WASHINGTON — The U.S. Department of Agriculture recently celebrated National Farmers Market Week with a kickoff event at the Columbia Heights Farmers Market in Washington.

Agriculture Secretary Tom Vilsack announced that 8,144 farmers markets now are listed in the USDA’s National Farmers Market Directory, up from about 5,000 in 2008.

The directory, voluntarily updated by farmers market managers, state departments of agriculture, marketing associations and others, is published online at www. farmersmarkets.usda.gov . This year, the directory has been upgraded to include a new Application Programming Interface that improves customer access to farmers market data.

“Farmers markets are an important public face for agriculture and a critical part of our nation’s food system,” Vilsack said. “They provide benefits not only to the farmers looking for important income opportunities, but also help fill a growing consumer demand for fresh, healthy foods.

“In recent years, USDA has stepped up efforts to support local and regional marketing opportunities for producers, including a modernized farmers market directory to help connect farmers, consumers, communities and businesses around the country.”

Anne Alonzo, administrator of the USDA’s Agricultural Marketing Service, announced the newly updated National Farmers Market Directory information.

“Due to consumer demand for local food, we are seeing an increase in the diversity of market offerings and more participation from small businesses and farms,” she said. “This year, we are focusing on the sustainability and maturity of farmers markets — keeping new and old markets thriving and improving. Farmers markets around the country continue to be popular social events for families and communities.”

Local food and direct marketing opportunities, including farmers markets, are one of the fastest-growing segments of agriculture. According to the latest Census of Agriculture, direct sales of food products from farmers to individual consumers rose by nearly 50 percent between 2002 and 2007.

Worth an estimated $1 billion in 2005, local food sales grew to $4.8 billion in 2007 and nearly $7 billion last year, according to industry estimates. For nearby businesses in major cities across the U.S., having a farmers market nearby means an average increase in sales of anywhere from $19,000 to $15 million, according to a Marketumbrella research paper published in 2012.

The 10 top states accounting for more than half — 51.3 percent — of all markets listed in the directory database are: California, 759; New York, 637; Illinois, 336; Michigan, 331; Ohio, 300; Pennsylvania, 290; Massachusetts, 289; Wisconsin, 286; Missouri and Virginia, tied at 246; and Iowa and North Carolina, tied at 229.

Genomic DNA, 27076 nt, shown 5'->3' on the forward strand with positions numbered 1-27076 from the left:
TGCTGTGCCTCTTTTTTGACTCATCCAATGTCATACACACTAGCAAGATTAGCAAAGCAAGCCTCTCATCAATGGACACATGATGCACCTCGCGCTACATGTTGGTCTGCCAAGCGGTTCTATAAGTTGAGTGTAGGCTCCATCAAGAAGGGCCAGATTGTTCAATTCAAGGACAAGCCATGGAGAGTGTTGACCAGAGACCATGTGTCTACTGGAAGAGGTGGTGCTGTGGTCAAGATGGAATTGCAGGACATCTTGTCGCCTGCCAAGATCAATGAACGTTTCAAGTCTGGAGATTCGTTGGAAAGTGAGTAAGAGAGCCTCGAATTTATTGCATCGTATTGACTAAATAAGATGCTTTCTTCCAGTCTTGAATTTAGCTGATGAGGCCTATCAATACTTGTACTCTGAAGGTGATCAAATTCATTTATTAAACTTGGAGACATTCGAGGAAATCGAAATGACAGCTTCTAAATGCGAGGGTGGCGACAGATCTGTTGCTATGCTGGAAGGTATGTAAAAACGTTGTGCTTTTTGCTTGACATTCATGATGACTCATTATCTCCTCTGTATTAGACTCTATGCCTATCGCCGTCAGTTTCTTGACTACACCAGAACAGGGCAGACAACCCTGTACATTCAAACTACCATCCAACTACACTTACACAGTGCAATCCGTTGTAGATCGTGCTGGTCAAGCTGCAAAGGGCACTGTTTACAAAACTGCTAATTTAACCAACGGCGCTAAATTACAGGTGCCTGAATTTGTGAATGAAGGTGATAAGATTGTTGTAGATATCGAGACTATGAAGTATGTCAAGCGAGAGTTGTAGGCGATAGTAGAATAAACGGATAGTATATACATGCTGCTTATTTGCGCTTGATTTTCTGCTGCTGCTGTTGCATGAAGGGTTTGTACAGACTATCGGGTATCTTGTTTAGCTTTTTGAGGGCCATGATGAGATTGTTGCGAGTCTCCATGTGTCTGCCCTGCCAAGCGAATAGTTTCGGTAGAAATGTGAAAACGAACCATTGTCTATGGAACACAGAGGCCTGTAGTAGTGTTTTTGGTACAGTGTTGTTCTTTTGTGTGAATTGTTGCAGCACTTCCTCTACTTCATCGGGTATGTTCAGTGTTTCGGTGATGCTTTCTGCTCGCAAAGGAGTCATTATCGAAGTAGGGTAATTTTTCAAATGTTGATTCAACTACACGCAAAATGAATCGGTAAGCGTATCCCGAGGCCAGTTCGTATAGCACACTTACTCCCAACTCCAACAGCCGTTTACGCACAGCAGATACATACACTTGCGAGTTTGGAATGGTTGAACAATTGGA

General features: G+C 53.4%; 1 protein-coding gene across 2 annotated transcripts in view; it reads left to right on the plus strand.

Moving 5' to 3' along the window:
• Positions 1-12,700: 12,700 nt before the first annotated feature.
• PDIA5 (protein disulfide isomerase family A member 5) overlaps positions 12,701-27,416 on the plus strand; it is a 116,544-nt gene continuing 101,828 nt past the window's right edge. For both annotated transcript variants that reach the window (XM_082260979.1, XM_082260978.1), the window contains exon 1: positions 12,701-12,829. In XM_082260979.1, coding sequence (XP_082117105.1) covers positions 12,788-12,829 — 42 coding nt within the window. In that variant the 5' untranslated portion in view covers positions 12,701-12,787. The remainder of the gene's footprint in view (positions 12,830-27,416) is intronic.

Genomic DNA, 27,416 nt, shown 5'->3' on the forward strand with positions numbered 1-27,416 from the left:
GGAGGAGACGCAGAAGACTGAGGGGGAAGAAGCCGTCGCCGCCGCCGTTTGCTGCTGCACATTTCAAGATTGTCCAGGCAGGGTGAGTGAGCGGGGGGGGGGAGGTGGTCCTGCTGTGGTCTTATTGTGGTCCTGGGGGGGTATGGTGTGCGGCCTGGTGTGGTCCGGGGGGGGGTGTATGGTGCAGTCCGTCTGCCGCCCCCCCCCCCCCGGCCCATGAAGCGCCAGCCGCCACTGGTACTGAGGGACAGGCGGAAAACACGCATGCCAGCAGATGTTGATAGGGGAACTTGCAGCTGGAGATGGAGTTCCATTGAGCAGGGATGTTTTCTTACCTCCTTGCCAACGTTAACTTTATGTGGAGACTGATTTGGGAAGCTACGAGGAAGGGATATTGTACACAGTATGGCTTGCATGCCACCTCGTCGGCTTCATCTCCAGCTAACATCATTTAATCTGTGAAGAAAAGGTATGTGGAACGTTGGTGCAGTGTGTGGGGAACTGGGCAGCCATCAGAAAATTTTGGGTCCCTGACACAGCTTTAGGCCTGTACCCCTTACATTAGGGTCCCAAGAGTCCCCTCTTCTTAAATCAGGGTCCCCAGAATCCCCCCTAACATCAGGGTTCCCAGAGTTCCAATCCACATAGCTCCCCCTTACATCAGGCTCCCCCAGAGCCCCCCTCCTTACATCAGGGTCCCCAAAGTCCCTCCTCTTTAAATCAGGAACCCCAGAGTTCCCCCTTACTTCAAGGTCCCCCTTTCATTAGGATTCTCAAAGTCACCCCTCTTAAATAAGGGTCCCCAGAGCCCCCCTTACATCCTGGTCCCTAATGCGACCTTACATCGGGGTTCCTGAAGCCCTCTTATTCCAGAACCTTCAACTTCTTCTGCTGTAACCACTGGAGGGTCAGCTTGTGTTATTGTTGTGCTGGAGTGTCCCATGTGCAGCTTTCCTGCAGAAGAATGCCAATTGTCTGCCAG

Among geographic regions, the mid-Atlantic — Delaware, the District of Columbia, Maryland, New Jersey, Pennsylvania, Virginia and West Virginia — increased to a 11.98 percent market share in 2013, from a 11.65 percent in 2012; the Northeast — Connecticut, Maine, Massachusetts, New Hampshire, New York, Rhode Island and Vermont — increased to a 29.11 percent market share in 2013, from a 27.48 percent share in 2012; and the Southeast region — Alabama, Florida, Georgia, Kentucky, Mississippi, North Carolina, South Carolina and Tennessee — increased to a 5.03 percent market share in 2013, from a 4.79 percent share in 2012.

The USDA has taken several steps to support direct marketing farmers as part of the department’s commitment to support local and regional food systems and increase consumer access to fresh, healthy food in communities across the country. For example:

* The USDA launched a new API for the National Farmers Market Directory in May which helps consumers locate farmers markets nearby. APIs enable programmers to interact directly with an open data source to work with real-time data — rather than a static data export that can become immediately out of date.

The development is part of the USDA’s commitment to expanding opportunities for local farmers markets and small businesses;

* The USDA’s Food and Nutrition Service has outfitted more farmers markets with the ability to accept Supplemental Nutrition Assistance Program to improve access to fresh produce and healthy foods by SNAP recipients.

The USDA recently announced $4 million in available funding to help farmers markets and direct marketing farmers purchase and operate wireless point-of-sale equipment. Currently, more than 3,800 farmers markets are authorized to accept SNAP in fiscal year 2012, and farmers markets generate more than $16 million in SNAP sales; and

* The USDA’s Know Your Farmer, Know Your Food initiative serves the growing local and regional market segment. This Initiative coordinates and strengthens the USDA’s work on local and regional food systems.